NASA's Robotic Refueling Mission (RRM) experiment aboard the International Space Station (ISS) has demonstrated remotely controlled robots and specialized tools can perform precise satellite-servicing tasks in space. The project marks a milestone in the use of the space station as a technology test bed. The Canadian Space Agency's (CSA) robotic handyman, Dextre, successfully completed the tasks last month on the ISS external RRM module, designed to demonstrate the tools, technologies, and techniques needed to robotically refuel and repair satellites.
"The Hubble servicing missions taught us the importance and value of getting innovative, cutting-edge technologies to orbit quickly to deliver great results," said Frank Cepollina, associate director of the Satellite Servicing Capabilities Office (SSCO) at NASA's Goddard Space Flight Center in Greenbelt, MD. "The impact of the space station as a useful technology testbed cannot be overstated."
Before a satellite leaves the ground, technicians fill its fuel tank through a valve that is sealed, covered, and designed never to be accessed again. The RRM experiment demonstrates a remote-controlled robot can remove these barriers and refuel such satellites in space. Dextre successfully retrieved and inspected RRM tools, released safety launch locks on tool adapters, and used an RRM tool to cut extremely thin satellite lock wire. These operations represent the first use of RRM tools in orbit, and Dextre's first participation in a research and development project.
During the next two years, RRM and Dextre will conduct several servicing tasks using RRM tools on satellite parts and interfaces inside and covering the cube-shaped RRM module. NASA expects the RRM results to reduce the risks associated with satellite servicing. It will encourage future robotic servicing missions by laying the foundation for them. Such future missions could include the repair, refueling, and repositioning of orbiting satellites.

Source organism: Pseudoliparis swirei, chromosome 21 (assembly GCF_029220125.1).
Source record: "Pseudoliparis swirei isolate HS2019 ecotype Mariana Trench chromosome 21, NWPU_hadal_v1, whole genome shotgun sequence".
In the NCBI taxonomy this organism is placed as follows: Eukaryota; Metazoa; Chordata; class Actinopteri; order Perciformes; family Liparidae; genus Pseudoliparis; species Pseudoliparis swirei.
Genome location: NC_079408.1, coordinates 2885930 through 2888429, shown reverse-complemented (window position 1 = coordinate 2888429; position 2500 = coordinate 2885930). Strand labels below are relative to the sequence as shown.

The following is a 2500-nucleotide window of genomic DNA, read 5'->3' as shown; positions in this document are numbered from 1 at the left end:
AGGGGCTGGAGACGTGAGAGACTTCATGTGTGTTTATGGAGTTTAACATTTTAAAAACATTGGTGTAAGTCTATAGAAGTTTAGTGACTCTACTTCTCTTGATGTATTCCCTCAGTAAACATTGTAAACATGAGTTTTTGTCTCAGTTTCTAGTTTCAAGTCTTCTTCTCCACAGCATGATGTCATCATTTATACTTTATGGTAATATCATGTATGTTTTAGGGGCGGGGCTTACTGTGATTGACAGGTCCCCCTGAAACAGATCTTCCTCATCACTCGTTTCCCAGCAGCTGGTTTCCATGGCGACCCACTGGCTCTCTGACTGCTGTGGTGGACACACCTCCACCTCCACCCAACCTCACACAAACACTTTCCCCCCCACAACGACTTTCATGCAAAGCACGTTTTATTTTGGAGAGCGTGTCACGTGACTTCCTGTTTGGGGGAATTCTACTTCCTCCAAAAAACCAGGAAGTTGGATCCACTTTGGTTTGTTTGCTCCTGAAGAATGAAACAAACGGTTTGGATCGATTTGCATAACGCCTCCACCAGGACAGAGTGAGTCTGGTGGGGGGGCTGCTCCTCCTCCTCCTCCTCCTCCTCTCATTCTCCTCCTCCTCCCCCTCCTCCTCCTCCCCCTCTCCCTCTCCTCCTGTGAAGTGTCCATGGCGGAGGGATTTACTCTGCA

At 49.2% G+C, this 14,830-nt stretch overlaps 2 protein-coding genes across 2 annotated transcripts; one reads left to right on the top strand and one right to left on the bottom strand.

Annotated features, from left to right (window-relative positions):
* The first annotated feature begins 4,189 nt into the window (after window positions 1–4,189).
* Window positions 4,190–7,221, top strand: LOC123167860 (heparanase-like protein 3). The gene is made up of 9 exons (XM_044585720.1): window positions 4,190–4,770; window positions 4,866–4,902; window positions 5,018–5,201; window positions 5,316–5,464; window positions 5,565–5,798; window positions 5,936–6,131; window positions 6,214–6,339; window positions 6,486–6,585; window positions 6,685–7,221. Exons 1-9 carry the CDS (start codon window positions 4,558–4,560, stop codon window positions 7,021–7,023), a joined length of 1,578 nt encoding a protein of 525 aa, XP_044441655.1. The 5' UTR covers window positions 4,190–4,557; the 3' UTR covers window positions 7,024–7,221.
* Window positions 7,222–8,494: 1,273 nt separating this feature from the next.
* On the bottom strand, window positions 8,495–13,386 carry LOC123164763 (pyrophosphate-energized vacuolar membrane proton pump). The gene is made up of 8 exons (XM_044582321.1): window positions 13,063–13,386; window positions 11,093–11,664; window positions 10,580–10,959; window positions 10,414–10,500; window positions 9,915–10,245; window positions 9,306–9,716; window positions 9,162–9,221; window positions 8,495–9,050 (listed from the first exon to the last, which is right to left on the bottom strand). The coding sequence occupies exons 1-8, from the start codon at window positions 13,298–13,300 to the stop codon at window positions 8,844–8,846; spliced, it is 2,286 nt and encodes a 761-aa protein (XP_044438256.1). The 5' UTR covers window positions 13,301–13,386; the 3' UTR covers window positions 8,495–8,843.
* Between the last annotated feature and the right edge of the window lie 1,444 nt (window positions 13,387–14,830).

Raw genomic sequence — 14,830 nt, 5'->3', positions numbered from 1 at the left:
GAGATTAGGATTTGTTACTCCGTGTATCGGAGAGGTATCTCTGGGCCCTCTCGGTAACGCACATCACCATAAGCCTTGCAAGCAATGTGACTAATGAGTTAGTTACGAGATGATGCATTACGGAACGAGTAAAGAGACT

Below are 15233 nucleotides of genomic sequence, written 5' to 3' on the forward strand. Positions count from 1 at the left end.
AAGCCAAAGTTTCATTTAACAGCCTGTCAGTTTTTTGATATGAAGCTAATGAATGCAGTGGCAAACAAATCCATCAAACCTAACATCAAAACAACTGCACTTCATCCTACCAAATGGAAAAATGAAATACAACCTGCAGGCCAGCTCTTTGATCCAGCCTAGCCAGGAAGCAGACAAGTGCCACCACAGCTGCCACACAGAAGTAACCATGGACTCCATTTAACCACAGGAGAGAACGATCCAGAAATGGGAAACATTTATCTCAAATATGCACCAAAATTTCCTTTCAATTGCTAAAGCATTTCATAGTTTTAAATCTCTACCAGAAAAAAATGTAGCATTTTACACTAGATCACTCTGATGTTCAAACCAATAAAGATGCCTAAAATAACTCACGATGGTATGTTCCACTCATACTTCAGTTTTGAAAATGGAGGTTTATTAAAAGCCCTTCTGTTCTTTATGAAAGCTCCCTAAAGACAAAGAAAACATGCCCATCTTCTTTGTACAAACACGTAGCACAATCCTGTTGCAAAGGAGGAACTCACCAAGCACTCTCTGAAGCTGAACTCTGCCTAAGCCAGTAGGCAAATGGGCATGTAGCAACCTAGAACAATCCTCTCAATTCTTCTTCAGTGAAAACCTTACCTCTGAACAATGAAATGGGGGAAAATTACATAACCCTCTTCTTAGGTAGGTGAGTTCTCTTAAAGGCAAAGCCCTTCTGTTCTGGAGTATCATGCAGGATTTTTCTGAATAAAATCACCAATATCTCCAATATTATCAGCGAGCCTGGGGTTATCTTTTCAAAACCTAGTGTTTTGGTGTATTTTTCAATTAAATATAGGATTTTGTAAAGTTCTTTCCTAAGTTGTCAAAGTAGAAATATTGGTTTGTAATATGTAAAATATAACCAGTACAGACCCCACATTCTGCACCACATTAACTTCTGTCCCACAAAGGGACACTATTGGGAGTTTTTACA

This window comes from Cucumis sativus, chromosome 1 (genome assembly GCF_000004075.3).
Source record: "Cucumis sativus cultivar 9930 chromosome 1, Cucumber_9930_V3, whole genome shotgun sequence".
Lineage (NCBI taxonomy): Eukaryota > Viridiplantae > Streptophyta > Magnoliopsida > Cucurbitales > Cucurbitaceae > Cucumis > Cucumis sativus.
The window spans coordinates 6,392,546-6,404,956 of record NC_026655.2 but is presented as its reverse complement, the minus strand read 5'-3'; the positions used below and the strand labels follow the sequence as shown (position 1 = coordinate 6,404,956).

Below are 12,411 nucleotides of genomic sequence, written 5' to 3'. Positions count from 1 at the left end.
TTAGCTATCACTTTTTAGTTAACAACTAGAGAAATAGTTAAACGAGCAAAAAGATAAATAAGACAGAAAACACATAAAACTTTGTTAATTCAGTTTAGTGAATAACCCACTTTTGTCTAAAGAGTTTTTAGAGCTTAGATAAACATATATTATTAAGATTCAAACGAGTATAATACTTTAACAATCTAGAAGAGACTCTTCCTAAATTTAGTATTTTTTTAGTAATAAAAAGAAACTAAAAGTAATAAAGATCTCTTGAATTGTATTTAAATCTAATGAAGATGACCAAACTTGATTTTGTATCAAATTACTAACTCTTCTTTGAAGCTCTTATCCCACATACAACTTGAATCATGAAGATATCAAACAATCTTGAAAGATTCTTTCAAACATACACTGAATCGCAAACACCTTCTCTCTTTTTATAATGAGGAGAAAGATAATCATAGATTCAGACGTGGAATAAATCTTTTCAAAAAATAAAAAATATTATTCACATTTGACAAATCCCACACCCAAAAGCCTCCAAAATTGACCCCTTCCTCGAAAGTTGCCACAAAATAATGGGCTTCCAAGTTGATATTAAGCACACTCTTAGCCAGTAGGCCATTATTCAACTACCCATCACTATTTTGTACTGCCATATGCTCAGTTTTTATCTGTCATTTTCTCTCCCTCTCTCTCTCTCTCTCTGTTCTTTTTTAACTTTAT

During the three-day RRM Gas Fittings Removal task, the 12-foot Dextre performed the most intricate task ever attempted by a space robot: cutting two separate "lock wires" 20-thousandths of an inch (0.5 millimeters) in diameter using the RRM Wire Cutter Tool (WCT). Deftly maneuvered by ground-based mission operators and Dextre, the WCT smoothly slid its hook under the individual wires and severed them with only a few millimeters of clearance. This wire-cutting activity is a prerequisite to removing and servicing various satellite parts during any future in-orbit missions.
RRM operations are scheduled to resume next month with the completion of the gas fittings removal task. The RRM Refueling task is scheduled for later this summer.